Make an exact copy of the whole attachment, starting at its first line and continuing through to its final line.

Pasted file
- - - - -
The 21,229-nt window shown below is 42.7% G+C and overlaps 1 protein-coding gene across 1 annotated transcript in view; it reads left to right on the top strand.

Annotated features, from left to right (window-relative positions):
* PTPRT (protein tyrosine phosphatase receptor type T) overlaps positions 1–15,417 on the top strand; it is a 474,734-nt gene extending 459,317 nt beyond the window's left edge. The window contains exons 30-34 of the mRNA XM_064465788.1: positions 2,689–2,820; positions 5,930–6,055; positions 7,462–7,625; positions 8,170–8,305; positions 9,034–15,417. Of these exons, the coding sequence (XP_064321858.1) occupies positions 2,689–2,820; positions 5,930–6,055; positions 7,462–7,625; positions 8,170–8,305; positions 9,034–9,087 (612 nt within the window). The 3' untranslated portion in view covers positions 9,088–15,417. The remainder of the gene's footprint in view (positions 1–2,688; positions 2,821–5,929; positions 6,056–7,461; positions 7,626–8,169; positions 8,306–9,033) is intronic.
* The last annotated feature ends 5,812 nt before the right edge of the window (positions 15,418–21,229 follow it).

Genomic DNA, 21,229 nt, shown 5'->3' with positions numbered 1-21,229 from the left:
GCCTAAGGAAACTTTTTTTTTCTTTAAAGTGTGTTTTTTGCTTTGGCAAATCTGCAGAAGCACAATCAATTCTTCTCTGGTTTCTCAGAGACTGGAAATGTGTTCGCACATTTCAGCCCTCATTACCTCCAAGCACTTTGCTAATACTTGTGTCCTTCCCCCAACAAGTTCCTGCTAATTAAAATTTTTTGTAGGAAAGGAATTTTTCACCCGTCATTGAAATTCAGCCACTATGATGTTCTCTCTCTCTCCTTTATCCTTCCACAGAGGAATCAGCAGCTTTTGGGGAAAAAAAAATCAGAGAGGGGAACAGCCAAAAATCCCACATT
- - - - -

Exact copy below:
The 21,229-nt window shown below is 42.7% G+C and overlaps 1 protein-coding gene across 1 annotated transcript in view; it reads left to right on the top strand.

Annotated features, from left to right (window-relative positions):
* PTPRT (protein tyrosine phosphatase receptor type T) overlaps positions 1–15,417 on the top strand; it is a 474,734-nt gene extending 459,317 nt beyond the window's left edge. The window contains exons 30-34 of the mRNA XM_064465788.1: positions 2,689–2,820; positions 5,930–6,055; positions 7,462–7,625; positions 8,170–8,305; positions 9,034–15,417. Of these exons, the coding sequence (XP_064321858.1) occupies positions 2,689–2,820; positions 5,930–6,055; positions 7,462–7,625; positions 8,170–8,305; positions 9,034–9,087 (612 nt within the window). The 3' untranslated portion in view covers positions 9,088–15,417. The remainder of the gene's footprint in view (positions 1–2,688; positions 2,821–5,929; positions 6,056–7,461; positions 7,626–8,169; positions 8,306–9,033) is intronic.
* The last annotated feature ends 5,812 nt before the right edge of the window (positions 15,418–21,229 follow it).

Genomic DNA, 21,229 nt, shown 5'->3' with positions numbered 1-21,229 from the left:
GCCTAAGGAAACTTTTTTTTTCTTTAAAGTGTGTTTTTTGCTTTGGCAAATCTGCAGAAGCACAATCAATTCTTCTCTGGTTTCTCAGAGACTGGAAATGTGTTCGCACATTTCAGCCCTCATTACCTCCAAGCACTTTGCTAATACTTGTGTCCTTCCCCCAACAAGTTCCTGCTAATTAAAATTTTTTGTAGGAAAGGAATTTTTCACCCGTCATTGAAATTCAGCCACTATGATGTTCTCTCTCTCTCCTTTATCCTTCCACAGAGGAATCAGCAGCTTTTGGGGAAAAAAAAATCAGAGAGGGGAACAGCCAAAAATCCCACATT